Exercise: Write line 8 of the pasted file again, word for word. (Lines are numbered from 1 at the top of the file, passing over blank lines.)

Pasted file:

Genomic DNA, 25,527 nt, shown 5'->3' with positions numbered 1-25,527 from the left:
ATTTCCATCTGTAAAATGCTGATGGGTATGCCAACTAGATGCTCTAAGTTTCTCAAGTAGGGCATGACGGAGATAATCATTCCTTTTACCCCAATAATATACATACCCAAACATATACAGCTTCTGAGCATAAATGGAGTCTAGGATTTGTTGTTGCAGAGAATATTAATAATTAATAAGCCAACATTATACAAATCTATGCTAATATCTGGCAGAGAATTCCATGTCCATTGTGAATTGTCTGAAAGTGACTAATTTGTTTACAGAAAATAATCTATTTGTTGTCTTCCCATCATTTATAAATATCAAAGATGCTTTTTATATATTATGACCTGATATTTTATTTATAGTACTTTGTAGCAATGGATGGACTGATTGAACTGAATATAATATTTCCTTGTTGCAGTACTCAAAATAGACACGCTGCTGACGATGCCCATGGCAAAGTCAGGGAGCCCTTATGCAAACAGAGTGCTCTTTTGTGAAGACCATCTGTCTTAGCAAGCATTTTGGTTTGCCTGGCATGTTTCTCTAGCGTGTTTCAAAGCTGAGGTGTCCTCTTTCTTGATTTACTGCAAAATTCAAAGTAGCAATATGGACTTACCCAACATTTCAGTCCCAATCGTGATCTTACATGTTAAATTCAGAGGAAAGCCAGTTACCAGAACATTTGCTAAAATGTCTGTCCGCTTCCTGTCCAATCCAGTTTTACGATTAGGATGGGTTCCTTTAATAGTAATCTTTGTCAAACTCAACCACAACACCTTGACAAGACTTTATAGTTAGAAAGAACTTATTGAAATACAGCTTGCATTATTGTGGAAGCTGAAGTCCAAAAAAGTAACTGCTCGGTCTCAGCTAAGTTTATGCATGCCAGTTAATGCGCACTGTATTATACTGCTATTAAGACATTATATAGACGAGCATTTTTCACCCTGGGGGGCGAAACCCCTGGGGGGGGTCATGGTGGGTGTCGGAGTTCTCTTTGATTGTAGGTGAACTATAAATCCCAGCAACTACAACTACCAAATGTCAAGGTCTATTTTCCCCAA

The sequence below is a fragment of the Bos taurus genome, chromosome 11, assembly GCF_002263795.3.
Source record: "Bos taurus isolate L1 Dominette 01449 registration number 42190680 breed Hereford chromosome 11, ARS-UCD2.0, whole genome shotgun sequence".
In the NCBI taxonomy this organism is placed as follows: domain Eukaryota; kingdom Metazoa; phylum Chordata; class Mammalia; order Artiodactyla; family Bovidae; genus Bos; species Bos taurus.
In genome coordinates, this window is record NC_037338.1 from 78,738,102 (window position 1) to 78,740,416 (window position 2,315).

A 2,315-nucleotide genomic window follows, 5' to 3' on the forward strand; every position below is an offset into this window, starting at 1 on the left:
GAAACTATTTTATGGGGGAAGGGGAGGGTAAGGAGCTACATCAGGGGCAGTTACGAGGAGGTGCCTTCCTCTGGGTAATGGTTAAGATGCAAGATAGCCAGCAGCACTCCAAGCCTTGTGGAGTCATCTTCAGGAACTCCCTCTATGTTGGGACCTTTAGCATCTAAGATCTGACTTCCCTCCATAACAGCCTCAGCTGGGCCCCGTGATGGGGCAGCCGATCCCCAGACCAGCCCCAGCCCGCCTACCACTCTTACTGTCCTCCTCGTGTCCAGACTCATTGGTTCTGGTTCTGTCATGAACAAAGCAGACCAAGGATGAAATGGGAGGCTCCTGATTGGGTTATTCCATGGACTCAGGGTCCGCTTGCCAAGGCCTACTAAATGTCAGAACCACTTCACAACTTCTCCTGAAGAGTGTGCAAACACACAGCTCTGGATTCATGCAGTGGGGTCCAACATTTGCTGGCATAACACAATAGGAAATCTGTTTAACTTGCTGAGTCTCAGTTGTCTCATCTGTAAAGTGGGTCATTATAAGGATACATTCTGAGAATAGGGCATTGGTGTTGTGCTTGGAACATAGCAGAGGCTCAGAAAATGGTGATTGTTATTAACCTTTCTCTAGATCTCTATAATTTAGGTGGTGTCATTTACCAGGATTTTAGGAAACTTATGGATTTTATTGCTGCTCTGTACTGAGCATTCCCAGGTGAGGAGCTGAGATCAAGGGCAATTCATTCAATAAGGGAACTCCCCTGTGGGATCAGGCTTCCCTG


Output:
GAAACTATTTTATGGGGGAAGGGGAGGGTAAGGAGCTACATCAGGGGCAGTTACGAGGAGGTGCCTTCCTCTGGGTAATGGTTAAGATGCAAGATAGCCAGCAGCACTCCAAGCCTTGTGGAGTCATCTTCAGGAACTCCCTCTATGTTGGGACCTTTAGCATCTAAGATCTGACTTCCCTCCATAACAGCCTCAGCTGGGCCCCGTGATGGGGCAGCCGATCCCCAGACCAGCCCCAGCCCGCCTACCACTCTTACTGTCCTCCTCGTGTCCAGACTCATTGGTTCTGGTTCTGTCATGAACAAAGCAGACCAAGGATGAAATGGGAGGCTCCTGATTGGGTTATTCCATGGACTCAGGGTCCGCTTGCCAAGGCCTACTAAATGTCAGAACCACTTCACAACTTCTCCTGAAGAGTGTGCAAACACACAGCTCTGGATTCATGCAGTGGGGTCCAACATTTGCTGGCATAACACAATAGGAAATCTGTTTAACTTGCTGAGTCTCAGTTGTCTCATCTGTAAAGTGGGTCATTATAAGGATACATTCTGAGAATAGGGCATTGGTGTTGTGCTTGGAACATAGCAGAGGCTCAGAAAATGGTGATTGTTATTAACCTTTCTCTAGATCTCTATAATTTAGGTGGTGTCATTTACCAGGATTTTAGGAAACTTATGGATTTTATTGCTGCTCTGTACTGAGCATTCCCAGGTGAGGAGCTGAGATCAAGGGCAATTCATTCAATAAGGGAACTCCCCTGTGGGATCAGGCTTCCCTG